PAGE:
The First Minister believes that Scotland's primary schools are "unrecognisable" from five years ago and are one of the major successes of his administration.
Jack McConnell says the community school approach has made "a real difference to attainment, achievement and ambition", particularly for primary pupils. The challenge is to extend this culture change to secondary schools, and to increase parent involvement.
Mr McConnell, interviewed in the current edition of the Children in Scotland magazine, singles out improvements in primary schools as one of his policy achievements, along with part-time nursery education for three and four-year-olds and the drive to ensure services for children work together.
But he stopped short of endorsing the move by the Chancellor in his spending review to extend the number of two-year-olds in part-time nursery education. Gordon Brown said that 12,000 youngsters in 500 areas would benefit. There would also be pound;100 million to open more children's centres in the most deprived communities in England.
Mr McConnell said that the Scottish Executive would consider a pilot scheme for two-year-olds, but it would be only one option. Others would be to extend existing provision for three and four-year-olds, perhaps converting some places from part-time to full-time, and to give more assistance to the most disadvantaged families.
He added: "There will always be a role for both targeted and universal services. I am a supporter of universal provision where it is an efficient and effective thing to do and we have done that through, for example, free fruit for schools.
The First Minister also makes clear he remains committed to the community approach to schooling, in contrast to the policy in England of establishing a variety of schools from which parents could choose.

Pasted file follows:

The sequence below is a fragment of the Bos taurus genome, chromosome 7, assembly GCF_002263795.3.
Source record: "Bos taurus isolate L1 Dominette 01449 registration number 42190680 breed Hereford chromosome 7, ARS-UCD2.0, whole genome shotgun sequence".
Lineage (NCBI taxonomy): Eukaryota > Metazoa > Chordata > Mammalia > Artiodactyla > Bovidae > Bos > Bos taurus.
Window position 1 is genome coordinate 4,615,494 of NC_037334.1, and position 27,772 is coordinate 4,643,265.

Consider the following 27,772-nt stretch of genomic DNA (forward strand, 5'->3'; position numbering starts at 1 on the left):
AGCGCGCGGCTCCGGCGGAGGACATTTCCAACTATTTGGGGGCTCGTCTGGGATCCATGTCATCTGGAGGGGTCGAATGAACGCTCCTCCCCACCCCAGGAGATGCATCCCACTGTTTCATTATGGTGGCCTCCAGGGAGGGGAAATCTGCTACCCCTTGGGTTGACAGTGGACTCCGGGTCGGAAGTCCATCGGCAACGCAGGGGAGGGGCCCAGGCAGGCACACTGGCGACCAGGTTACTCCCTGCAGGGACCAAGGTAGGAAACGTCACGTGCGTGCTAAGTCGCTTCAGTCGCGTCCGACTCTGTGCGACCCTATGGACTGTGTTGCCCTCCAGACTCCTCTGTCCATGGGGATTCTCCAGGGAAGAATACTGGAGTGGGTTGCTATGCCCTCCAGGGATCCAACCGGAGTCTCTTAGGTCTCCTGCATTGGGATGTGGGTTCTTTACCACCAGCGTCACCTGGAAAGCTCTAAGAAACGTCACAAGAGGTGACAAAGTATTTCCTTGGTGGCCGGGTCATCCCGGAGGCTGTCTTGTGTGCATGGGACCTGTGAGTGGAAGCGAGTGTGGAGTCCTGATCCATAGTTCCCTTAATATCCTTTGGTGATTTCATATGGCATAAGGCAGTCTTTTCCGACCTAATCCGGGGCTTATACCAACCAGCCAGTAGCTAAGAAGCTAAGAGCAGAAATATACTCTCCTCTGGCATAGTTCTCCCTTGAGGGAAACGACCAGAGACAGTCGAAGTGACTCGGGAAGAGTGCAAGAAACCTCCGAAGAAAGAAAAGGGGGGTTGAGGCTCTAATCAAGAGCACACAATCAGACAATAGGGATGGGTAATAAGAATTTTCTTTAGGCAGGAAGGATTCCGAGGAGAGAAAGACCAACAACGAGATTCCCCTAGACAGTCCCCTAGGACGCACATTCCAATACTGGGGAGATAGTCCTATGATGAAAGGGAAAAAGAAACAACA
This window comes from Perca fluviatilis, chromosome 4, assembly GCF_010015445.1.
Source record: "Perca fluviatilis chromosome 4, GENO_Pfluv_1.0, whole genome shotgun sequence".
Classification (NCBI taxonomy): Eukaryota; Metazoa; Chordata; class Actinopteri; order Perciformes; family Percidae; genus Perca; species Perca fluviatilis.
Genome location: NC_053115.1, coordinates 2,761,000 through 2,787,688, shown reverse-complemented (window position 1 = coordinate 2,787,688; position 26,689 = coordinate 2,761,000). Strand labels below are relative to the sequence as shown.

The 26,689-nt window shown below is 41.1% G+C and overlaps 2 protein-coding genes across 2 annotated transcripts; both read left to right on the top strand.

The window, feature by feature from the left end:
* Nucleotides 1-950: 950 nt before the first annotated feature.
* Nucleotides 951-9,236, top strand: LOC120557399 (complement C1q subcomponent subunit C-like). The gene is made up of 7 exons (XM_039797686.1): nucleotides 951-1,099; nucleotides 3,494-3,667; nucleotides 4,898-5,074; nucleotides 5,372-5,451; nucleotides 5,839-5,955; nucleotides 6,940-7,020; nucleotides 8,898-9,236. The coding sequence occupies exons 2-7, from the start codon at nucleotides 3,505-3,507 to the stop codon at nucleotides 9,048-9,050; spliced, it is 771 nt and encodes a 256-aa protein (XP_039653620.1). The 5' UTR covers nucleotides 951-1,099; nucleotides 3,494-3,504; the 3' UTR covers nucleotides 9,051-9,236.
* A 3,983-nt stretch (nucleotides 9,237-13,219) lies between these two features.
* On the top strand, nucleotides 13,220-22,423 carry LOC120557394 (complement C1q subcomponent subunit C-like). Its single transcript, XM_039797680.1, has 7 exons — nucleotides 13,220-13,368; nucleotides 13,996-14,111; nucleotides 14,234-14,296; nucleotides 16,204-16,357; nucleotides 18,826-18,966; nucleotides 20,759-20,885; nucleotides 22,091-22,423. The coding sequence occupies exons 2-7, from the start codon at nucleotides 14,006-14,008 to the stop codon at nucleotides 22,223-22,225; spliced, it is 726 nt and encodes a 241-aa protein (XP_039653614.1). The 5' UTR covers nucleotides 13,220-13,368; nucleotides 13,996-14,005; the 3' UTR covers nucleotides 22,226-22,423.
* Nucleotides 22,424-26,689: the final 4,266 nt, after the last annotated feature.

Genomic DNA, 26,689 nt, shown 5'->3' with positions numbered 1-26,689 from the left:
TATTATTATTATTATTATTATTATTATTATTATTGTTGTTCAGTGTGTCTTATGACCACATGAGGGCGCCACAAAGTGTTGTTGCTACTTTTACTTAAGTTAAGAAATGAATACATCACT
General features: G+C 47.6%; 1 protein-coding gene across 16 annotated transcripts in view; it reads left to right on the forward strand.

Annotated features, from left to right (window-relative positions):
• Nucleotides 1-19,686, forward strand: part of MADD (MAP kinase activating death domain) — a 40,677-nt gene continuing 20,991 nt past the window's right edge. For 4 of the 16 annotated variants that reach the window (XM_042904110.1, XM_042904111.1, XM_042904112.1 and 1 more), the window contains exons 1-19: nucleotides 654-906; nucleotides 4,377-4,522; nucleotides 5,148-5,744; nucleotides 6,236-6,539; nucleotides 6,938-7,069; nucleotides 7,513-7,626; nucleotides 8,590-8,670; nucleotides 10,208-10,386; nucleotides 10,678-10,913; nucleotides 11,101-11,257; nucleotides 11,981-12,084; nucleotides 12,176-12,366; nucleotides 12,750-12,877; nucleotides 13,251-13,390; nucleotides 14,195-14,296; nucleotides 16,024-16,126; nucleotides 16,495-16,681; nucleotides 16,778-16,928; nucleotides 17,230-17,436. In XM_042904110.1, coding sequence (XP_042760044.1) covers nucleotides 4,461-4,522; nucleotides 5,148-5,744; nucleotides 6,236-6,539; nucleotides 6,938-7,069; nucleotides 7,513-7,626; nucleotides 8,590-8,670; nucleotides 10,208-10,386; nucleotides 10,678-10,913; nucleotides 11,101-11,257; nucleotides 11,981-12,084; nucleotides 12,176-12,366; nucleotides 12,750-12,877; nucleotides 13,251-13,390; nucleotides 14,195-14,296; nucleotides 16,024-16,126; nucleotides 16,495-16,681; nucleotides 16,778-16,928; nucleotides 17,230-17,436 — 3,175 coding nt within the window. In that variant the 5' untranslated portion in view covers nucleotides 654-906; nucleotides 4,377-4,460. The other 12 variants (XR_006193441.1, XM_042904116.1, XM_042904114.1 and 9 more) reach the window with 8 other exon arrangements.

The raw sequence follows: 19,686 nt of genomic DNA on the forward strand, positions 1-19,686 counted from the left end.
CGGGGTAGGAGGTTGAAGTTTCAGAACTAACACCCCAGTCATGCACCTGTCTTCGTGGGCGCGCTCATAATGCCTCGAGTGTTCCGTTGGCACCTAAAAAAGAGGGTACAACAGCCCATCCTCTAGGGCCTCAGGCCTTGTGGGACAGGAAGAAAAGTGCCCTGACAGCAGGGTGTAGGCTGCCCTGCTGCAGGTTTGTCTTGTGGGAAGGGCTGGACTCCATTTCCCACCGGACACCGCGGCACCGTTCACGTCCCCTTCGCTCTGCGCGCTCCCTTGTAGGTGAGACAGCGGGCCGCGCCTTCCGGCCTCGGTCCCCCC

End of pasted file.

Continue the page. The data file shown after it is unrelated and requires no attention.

The community approach had paid dividends in Scotland, he suggested, but he acknowledged that "a gap has developed between teachers and schools on one hand, and parents on the other".
Mr McConnell added: "Responsibility for initiating this change in culture should begin with the school. It's all very well criticising parents, but unless schools are welcoming places, unless they are proactive in engaging with parents, it cannot be achieved.
"Engaging parents is about more than occasional parents' nights, it is about the commitment of teachers to listening and involving parents in the work of the school as a whole - in-school and out-of-school activities."
Mr McConnell confirms he has no intention of letting up. "We need to look at further reforms that free up choice and opportunity inside schools and allow them to develop and stretch young people as far as they can be stretched."
The Executive is now signalling that its responses to forthcoming reports on overhauling the curriculum, assessment, teacher education and parent involvement may be far-reaching.
Bronwen Cohen, chief executive of Children in Scotland, who conducted the interview, said one of the challenges was to translate vision into services on the ground.